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NEWS
October 17, 2015 | By Andrew Maykuth, Inquirer Staff Writer
PJM Interconnection's board on Thursday authorized 11 improvements to the electrical transmission grid in its 13-state region. The regional grid manager, which is based in Valley Forge, said the projects are expected to cost $59 million and will yield $815 million in savings over 15 years. The projects, which are enhancements to the existing transmission system rather than new lines, include three upgrades in Pennsylvania, all located near the Susquehanna River south of Harrisburg.
BUSINESS
May 1, 2015 | By Andrew Maykuth, Inquirer Staff Writer
PJM Interconnection, Inc., the regional grid operator based in Valley Forge, on Wednesday appointed an insider as its next chief executive officer. Andrew L. Ott, the executive vice president for markets, was picked to succeed Terry Boston when he retires at the end of 2015. Boston, who has led PJM since 2008, was previously executive vice president of the Tennessee Valley Authority. Ott, an 18-year PJM veteran, previously worked in transmission planning and operations at General Public Utilities.
BUSINESS
March 12, 2014 | By Joseph N. DiStefano, Inquirer Staff Writer
Fights between financial businesses and their regulators usually take place in the dark, at least until there are charges, or a settlement. But last week owners of two private companies pushed their struggles against what they claim is overbearing government into the public eye: Energy trades. Together, twins Kevin and Richard Gates learned math at Conestoga High School, earned chemical engineering degrees at the University of Virginia, and helped found TFS Capital of West Chester, where they and their partners manage more than $1 billion in other people's money.
BUSINESS
January 29, 2014 | By Andrew Maykuth, Inquirer Staff Writer
PJM Interconnection, the regional electricity grid operator, has called on customers to conserve power on Tuesday, when arctic conditions are expected to push demand to the limits of the transmission system. The grid on Tuesday evening is projected to surpass the winter demand record set on Jan. 7, said Paula DuPont-Kidd, a PJM spokeswoman. Utilities are asking consumers to conserve electricity especially from 6 a.m. to 10 a.m. on Tuesday as well as from 5 p.m. to 9 p.m. Utilities urged electric heating customer to set their thermostats lower than usual, if health permits, to turn off unneeded lights and appliances, and to delay using major appliances like stoves, dishwashers and clothes dryers.
BUSINESS
June 22, 2013 | By Andrew Maykuth, Inquirer Staff Writer
An innovative energy-storage company back from bankruptcy is building a plant in Northeastern Pennsylvania to store electrical power in speedy spinning flywheels. Beacon Power L.L.C. on Friday will install the first of 200 flywheels in a nondescript industrial park near Hazleton. The $53 million storage system is capable of discharging 20 megawatts of electricity into the grid at a moment's notice - the equivalent of a burst of energy from a small power plant. Flywheels have been used for storing energy for a long time - think of a potter's wheel.
NEWS
March 8, 2013 | By Andrew Maykuth, INQUIRER STAFF WRITER
Regional grid operator PJM Interconnection says it authorized more than 750 electric transmission improvement projects last year costing more than $5 billion to prepare for massive shifts in the way power is produced in the region. PJM, which is based in Valley Forge, said the unprecedented switch from older coal-burning power plants in Appalachia to new natural-gas and renewable energy projects is driving the need to reconfigure the grid to maintain a reliable electricity supply.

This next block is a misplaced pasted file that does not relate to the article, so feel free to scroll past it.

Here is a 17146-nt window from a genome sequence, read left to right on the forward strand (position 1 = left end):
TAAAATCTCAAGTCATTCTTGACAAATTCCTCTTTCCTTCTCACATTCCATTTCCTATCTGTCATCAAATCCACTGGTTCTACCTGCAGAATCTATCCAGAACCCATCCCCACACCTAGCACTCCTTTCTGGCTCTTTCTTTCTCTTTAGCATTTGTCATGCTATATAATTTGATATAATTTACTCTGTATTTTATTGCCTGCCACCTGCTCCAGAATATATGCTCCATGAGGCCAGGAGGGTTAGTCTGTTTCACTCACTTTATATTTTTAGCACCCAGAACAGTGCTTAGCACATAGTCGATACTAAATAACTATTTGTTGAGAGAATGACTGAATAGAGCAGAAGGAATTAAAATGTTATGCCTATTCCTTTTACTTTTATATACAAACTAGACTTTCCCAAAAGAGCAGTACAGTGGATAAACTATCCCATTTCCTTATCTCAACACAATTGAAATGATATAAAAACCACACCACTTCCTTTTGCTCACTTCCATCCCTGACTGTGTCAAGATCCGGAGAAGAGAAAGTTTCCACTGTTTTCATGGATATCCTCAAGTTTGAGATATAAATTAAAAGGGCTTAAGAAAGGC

BUSINESS
June 27, 2012 | By Andrew Maykuth and INQUIRER STAFF WRITER
A lot of energy is wasted each time a train stops at one of the 28 stations on SEPTA's Market-Frankford Line. In a six-car train, the brakes produce about 3 million watts of power during the 15 seconds it takes to halt the 400 tons of hurtling metal, plastic and humanity. Some of the electricity is reused by other trains on the line. Much of the power is lost — dissipated as hot air through the subway car's rooftop vents. But what if the electricity produced by the train's regenerative brakes could be captured and reused, as it is with a hybrid vehicle?
BUSINESS
May 8, 2012 | Michael Armstrong
Computer technology has trumped all the mental pictures I have of what a "control room" should look like. On Monday, I visited the Navy Yard's new Network Operations Center (NOC) to see what's expected to be a showcase for how "smart grid" technologies will perform at the growing urban office and industrial park. But instead of a wall-size map of the Navy Yard or a long control board with switches and blinking lights, the room on the first floor of Building 101 looked like the classroom it was, albeit with some funky strings of LED lighting.
NEWS
March 5, 2012 | By Sandy Bauers, Inquirer GreenSpace Columnist
My clothes washing machine has a feature that allows me to feel marvelously virtuous. It's a timer. My routine is to load the machine in the evening, have it run in the wee hours, and then hang the clothes in the morning. But is this just a feel-good gesture? I hold that it makes a difference, that it's the next level of wise energy use. Using less energy overall is certainly a worthy goal. The way to make an even bigger difference is to use less energy at specific times - those "peak" hours when so many other pieces of machinery are sucking down the juice.
NEWS
February 14, 2011 | By James Osborne, Inquirer Staff Writer
When Ryan Flaim got word in late fall that a high-voltage power line was planned along the edge of his family's Cumberland County farm, he was incensed, but he doubted there was any way to stop it. Atlantic City Electric, with the law on its side, wanted to install a 10-mile transmission line in the middle of rural eastern Vineland. Pete Steenland, a prominent businessman in town, already was organizing residents in opposition. Despite his skepticism, Flaim joined in. Then something unexpected happened.